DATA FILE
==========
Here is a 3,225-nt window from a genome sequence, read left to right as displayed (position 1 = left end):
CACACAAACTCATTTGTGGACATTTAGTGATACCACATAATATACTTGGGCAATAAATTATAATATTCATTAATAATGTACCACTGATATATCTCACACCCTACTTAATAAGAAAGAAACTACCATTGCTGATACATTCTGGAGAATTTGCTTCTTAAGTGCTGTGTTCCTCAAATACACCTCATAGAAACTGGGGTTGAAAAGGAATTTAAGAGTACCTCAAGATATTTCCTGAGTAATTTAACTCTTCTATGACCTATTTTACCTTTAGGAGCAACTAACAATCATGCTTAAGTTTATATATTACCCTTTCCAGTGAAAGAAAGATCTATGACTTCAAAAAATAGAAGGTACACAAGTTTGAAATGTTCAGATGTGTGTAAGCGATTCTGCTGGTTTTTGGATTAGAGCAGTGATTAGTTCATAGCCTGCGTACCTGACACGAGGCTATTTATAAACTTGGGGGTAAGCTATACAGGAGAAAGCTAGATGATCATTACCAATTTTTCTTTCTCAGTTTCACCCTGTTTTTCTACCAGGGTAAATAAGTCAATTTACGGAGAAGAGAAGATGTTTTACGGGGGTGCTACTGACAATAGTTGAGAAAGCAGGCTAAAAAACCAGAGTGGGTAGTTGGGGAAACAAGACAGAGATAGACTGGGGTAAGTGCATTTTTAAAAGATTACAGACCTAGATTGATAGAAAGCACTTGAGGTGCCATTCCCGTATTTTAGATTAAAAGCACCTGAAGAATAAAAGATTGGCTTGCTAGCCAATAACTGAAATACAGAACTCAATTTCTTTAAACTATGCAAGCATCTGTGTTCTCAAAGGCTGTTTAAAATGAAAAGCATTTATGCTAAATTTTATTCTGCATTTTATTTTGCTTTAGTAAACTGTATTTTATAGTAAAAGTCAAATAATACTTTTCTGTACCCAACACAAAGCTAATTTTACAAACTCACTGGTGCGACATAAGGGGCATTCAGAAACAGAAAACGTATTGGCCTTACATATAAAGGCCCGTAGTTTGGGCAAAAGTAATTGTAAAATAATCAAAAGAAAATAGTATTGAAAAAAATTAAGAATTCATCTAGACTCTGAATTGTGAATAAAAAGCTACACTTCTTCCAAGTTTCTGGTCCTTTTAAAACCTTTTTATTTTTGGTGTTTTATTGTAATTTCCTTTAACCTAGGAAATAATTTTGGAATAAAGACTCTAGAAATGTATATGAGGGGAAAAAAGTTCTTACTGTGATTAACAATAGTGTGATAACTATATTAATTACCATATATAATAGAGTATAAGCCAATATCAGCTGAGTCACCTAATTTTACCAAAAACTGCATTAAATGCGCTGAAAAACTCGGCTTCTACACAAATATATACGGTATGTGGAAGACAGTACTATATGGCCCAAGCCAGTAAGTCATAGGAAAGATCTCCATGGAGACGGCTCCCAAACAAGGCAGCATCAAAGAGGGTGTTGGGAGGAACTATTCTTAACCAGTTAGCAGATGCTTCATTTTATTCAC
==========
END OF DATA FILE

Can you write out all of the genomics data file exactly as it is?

Here is a 3,225-nt window from a genome sequence, read left to right as displayed (position 1 = left end):
CACACAAACTCATTTGTGGACATTTAGTGATACCACATAATATACTTGGGCAATAAATTATAATATTCATTAATAATGTACCACTGATATATCTCACACCCTACTTAATAAGAAAGAAACTACCATTGCTGATACATTCTGGAGAATTTGCTTCTTAAGTGCTGTGTTCCTCAAATACACCTCATAGAAACTGGGGTTGAAAAGGAATTTAAGAGTACCTCAAGATATTTCCTGAGTAATTTAACTCTTCTATGACCTATTTTACCTTTAGGAGCAACTAACAATCATGCTTAAGTTTATATATTACCCTTTCCAGTGAAAGAAAGATCTATGACTTCAAAAAATAGAAGGTACACAAGTTTGAAATGTTCAGATGTGTGTAAGCGATTCTGCTGGTTTTTGGATTAGAGCAGTGATTAGTTCATAGCCTGCGTACCTGACACGAGGCTATTTATAAACTTGGGGGTAAGCTATACAGGAGAAAGCTAGATGATCATTACCAATTTTTCTTTCTCAGTTTCACCCTGTTTTTCTACCAGGGTAAATAAGTCAATTTACGGAGAAGAGAAGATGTTTTACGGGGGTGCTACTGACAATAGTTGAGAAAGCAGGCTAAAAAACCAGAGTGGGTAGTTGGGGAAACAAGACAGAGATAGACTGGGGTAAGTGCATTTTTAAAAGATTACAGACCTAGATTGATAGAAAGCACTTGAGGTGCCATTCCCGTATTTTAGATTAAAAGCACCTGAAGAATAAAAGATTGGCTTGCTAGCCAATAACTGAAATACAGAACTCAATTTCTTTAAACTATGCAAGCATCTGTGTTCTCAAAGGCTGTTTAAAATGAAAAGCATTTATGCTAAATTTTATTCTGCATTTTATTTTGCTTTAGTAAACTGTATTTTATAGTAAAAGTCAAATAATACTTTTCTGTACCCAACACAAAGCTAATTTTACAAACTCACTGGTGCGACATAAGGGGCATTCAGAAACAGAAAACGTATTGGCCTTACATATAAAGGCCCGTAGTTTGGGCAAAAGTAATTGTAAAATAATCAAAAGAAAATAGTATTGAAAAAAATTAAGAATTCATCTAGACTCTGAATTGTGAATAAAAAGCTACACTTCTTCCAAGTTTCTGGTCCTTTTAAAACCTTTTTATTTTTGGTGTTTTATTGTAATTTCCTTTAACCTAGGAAATAATTTTGGAATAAAGACTCTAGAAATGTATATGAGGGGAAAAAAGTTCTTACTGTGATTAACAATAGTGTGATAACTATATTAATTACCATATATAATAGAGTATAAGCCAATATCAGCTGAGTCACCTAATTTTACCAAAAACTGCATTAAATGCGCTGAAAAACTCGGCTTCTACACAAATATATACGGTATGTGGAAGACAGTACTATATGGCCCAAGCCAGTAAGTCATAGGAAAGATCTCCATGGAGACGGCTCCCAAACAAGGCAGCATCAAAGAGGGTGTTGGGAGGAACTATTCTTAACCAGTTAGCAGATGCTTCATTTTATTCAC